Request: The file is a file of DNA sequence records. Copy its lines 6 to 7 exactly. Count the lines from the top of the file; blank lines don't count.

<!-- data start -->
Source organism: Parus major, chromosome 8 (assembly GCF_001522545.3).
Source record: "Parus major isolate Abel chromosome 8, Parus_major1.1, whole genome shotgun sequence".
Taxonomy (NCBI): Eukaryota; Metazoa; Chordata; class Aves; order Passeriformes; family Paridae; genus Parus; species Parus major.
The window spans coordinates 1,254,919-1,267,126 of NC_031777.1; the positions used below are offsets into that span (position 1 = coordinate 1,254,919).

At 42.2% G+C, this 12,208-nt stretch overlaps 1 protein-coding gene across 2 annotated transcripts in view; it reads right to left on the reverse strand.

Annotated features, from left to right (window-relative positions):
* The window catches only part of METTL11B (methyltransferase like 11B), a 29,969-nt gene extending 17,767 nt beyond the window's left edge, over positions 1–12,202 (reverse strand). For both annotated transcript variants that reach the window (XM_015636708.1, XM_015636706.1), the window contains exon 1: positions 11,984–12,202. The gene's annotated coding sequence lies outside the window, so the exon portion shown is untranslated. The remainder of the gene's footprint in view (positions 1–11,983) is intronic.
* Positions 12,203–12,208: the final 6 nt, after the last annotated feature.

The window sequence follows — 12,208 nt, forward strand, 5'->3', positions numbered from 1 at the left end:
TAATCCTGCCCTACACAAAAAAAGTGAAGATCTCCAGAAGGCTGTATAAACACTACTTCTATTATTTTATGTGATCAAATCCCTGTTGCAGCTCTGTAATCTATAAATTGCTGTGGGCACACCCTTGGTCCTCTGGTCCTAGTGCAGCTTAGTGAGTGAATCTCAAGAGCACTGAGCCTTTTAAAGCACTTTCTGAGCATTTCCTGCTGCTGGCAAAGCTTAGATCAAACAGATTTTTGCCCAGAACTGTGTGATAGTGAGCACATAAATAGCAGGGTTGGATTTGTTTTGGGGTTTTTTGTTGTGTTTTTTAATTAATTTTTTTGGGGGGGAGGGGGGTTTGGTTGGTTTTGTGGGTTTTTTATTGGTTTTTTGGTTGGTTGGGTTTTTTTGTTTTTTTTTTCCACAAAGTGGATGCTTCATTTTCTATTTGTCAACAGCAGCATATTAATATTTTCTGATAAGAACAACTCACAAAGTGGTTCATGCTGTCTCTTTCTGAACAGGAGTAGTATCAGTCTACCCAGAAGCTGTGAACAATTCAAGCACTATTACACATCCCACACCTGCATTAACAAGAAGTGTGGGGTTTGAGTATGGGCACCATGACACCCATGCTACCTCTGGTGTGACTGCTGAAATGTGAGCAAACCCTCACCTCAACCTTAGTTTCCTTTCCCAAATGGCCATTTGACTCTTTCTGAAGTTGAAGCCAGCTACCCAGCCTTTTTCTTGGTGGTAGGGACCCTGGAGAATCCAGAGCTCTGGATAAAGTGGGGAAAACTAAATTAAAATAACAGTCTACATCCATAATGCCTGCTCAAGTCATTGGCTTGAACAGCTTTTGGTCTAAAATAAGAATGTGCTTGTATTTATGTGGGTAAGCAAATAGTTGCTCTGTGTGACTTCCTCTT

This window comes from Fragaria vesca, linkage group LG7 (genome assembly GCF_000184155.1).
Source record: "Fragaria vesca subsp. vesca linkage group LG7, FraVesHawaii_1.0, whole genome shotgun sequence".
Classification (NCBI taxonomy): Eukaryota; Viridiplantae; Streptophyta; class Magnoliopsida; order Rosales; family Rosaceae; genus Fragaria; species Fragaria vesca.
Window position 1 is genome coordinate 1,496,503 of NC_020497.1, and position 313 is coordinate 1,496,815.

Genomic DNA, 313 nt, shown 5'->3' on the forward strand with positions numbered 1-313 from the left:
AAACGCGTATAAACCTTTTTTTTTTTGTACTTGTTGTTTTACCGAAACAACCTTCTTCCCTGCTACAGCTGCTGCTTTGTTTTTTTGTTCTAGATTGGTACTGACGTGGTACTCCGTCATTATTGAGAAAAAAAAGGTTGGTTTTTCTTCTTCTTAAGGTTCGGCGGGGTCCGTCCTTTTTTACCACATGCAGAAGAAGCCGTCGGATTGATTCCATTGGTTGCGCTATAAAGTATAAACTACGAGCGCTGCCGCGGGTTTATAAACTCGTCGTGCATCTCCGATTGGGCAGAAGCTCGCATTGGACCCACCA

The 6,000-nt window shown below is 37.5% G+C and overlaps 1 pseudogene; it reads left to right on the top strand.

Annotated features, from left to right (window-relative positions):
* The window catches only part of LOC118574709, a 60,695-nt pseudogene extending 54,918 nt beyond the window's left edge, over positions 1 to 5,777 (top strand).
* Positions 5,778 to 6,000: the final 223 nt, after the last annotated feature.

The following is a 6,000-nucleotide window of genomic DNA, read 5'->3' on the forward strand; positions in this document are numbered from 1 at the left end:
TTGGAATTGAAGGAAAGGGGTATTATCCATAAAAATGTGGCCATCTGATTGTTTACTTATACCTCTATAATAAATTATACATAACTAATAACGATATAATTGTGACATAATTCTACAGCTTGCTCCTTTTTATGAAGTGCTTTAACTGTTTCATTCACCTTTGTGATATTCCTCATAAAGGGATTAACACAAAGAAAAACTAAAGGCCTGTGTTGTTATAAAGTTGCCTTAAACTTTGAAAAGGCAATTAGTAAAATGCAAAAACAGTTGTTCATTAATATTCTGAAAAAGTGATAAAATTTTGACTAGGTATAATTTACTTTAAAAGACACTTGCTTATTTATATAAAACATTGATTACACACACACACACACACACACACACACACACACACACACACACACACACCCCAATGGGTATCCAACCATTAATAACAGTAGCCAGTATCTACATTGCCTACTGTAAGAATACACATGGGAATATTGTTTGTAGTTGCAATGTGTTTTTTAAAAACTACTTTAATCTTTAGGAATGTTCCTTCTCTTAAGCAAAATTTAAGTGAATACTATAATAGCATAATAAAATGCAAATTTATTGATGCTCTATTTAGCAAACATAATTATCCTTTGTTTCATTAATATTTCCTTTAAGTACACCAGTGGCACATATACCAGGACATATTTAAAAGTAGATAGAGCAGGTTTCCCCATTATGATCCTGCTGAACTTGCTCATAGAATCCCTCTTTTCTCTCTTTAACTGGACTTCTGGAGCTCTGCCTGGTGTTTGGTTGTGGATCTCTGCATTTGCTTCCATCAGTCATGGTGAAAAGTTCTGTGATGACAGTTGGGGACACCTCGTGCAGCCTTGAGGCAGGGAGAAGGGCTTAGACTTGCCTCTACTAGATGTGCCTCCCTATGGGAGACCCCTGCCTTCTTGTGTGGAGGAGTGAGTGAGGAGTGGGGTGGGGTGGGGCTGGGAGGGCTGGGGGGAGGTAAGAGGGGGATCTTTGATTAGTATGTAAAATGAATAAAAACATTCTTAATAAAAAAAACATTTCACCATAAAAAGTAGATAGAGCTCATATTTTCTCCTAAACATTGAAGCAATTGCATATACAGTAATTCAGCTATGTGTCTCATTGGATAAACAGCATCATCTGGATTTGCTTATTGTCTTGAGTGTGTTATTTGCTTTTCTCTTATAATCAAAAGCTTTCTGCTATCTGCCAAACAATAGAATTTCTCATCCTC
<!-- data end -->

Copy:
Annotated features, from left to right (window-relative positions):
* The window catches only part of METTL11B (methyltransferase like 11B), a 29,969-nt gene extending 17,767 nt beyond the window's left edge, over positions 1–12,202 (reverse strand). For both annotated transcript variants that reach the window (XM_015636708.1, XM_015636706.1), the window contains exon 1: positions 11,984–12,202. The gene's annotated coding sequence lies outside the window, so the exon portion shown is untranslated. The remainder of the gene's footprint in view (positions 1–11,983) is intronic.